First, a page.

Susan Sontag on the Art of the Aphorism
She makes a Nietzschean point.
A while back I dipped into Susan Sontag, As Consciousness is Harnessed to Flesh: Journals and Notebooks 1964-1980, Farrar, Straus, Giroux, 2012. In the midst of a lot of stuff, there are some gems. Here is one:
Aphorism is aristocratic thinking: this is all the aristocrat is willing to tell you; he thinks you should get it fast, without spelling out all the details. Aphoristic thinking constructs thinking as an obstacle race: the reader is expected to get it fast and move on. An aphorism is not an argument; it is too well-bred for that. (512)
The last line is the best. There is something plebeian about argument. The thought is pure Nietzsche. See "The Problem of Socrates" in Twilight of the Idols (tr. Kaufmann):
Section 4: Socrates' decadence is suggested not only by the admitted wantonness and anarchy of his instincts, but also by the hypertrophy of the logical faculty . . . .
Section 5: With Socrates, Greek taste changes in favor of dialectics. [. . .] What must first be proved is worth little. Wherever authority still forms part of good bearing, where one does not give reasons but commands, the dialectician is a kind of buffoon . . . . Socrates was the buffoon who got himself taken seriously . . . .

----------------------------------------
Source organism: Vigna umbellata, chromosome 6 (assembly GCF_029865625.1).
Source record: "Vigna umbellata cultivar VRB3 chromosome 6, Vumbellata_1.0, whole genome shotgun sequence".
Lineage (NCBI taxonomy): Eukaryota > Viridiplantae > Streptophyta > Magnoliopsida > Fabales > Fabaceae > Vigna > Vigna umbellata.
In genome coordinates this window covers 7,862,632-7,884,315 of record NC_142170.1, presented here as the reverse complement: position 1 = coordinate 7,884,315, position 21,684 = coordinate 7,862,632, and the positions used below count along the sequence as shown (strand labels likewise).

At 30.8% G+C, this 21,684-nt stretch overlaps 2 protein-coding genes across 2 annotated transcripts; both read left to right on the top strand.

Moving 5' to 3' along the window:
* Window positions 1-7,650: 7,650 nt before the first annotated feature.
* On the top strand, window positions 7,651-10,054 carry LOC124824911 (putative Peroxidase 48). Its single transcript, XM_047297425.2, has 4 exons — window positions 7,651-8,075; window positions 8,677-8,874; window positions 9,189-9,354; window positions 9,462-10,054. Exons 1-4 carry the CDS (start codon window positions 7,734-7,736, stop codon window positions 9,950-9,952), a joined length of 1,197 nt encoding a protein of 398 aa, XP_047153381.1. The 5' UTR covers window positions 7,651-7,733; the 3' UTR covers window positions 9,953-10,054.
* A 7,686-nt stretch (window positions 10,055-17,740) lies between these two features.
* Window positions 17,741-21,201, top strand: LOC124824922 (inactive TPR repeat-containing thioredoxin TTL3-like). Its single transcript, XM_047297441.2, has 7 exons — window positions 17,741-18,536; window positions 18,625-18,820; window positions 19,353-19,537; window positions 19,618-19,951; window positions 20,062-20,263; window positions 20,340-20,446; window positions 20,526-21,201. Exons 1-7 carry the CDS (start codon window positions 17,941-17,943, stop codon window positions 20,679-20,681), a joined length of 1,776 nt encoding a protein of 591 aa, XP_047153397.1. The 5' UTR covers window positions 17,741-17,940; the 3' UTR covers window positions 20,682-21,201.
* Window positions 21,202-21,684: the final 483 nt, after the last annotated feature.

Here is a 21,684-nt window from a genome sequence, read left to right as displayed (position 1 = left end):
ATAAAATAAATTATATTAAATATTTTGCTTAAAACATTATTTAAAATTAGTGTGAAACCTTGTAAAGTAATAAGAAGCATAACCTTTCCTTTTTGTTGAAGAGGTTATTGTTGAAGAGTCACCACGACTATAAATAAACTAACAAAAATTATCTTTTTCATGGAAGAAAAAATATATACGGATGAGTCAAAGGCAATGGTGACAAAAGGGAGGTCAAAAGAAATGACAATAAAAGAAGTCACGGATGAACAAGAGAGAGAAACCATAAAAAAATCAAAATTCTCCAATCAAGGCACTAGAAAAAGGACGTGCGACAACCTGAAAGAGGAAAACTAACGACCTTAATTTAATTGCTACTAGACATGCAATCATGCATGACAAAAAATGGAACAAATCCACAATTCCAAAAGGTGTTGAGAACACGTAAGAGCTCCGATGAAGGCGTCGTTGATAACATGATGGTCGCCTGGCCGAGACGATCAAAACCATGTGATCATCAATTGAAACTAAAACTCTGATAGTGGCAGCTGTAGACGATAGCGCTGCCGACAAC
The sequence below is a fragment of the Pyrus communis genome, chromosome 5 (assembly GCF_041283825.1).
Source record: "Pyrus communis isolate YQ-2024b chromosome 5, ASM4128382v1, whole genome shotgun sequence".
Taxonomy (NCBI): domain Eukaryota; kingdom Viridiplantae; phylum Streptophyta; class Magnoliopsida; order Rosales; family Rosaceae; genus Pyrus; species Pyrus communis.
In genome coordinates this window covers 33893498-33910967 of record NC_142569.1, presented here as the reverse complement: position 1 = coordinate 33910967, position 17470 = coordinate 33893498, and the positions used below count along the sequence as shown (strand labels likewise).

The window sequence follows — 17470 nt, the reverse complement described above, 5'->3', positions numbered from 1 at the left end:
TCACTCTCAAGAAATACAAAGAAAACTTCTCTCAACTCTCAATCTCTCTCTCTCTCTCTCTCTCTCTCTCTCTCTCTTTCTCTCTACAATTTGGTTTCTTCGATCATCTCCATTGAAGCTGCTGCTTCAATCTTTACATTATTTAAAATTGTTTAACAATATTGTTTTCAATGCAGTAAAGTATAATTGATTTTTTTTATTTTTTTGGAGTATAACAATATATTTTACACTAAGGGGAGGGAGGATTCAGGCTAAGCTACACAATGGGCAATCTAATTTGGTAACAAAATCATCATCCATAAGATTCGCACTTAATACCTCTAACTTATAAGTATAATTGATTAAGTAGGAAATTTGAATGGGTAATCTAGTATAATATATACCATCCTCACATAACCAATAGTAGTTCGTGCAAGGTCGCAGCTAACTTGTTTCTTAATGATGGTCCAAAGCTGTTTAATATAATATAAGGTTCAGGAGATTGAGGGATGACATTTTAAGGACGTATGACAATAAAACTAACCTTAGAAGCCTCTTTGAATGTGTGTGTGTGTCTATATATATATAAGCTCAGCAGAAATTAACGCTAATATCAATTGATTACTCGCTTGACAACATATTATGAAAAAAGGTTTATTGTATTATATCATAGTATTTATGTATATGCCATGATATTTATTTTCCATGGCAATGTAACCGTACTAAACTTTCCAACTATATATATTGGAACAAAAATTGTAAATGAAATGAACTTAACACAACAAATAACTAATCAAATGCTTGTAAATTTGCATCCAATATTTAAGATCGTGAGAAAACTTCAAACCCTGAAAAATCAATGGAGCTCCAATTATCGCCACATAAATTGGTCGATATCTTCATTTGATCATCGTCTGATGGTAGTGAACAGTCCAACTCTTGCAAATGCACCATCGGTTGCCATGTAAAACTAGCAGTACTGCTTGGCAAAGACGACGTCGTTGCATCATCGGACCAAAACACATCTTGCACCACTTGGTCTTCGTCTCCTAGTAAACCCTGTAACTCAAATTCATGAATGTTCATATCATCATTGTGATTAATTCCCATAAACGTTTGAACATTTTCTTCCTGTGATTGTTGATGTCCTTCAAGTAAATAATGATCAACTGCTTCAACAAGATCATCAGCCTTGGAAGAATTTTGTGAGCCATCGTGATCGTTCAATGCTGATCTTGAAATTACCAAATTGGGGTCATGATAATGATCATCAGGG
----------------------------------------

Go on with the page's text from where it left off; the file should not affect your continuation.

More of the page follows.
Whether or not argument is plebeian, it has no place in an aphorism. As I put it:
An aphorism that states its reasons is no aphorism at all. But the reasons are there, though submerged, like the iceberg whose tip alone is visible. An aphorism, then, is the tip of an iceberg of thought.
Aphorisms and poems have this in common: neither can justify what they say while remaining what they are.
The Sontag-Nietzsche view seems to be that one needn't have reasons for what one aphoristically asserts; mine is that one should have them but not state them, leastways, not in the aphorisms themselves.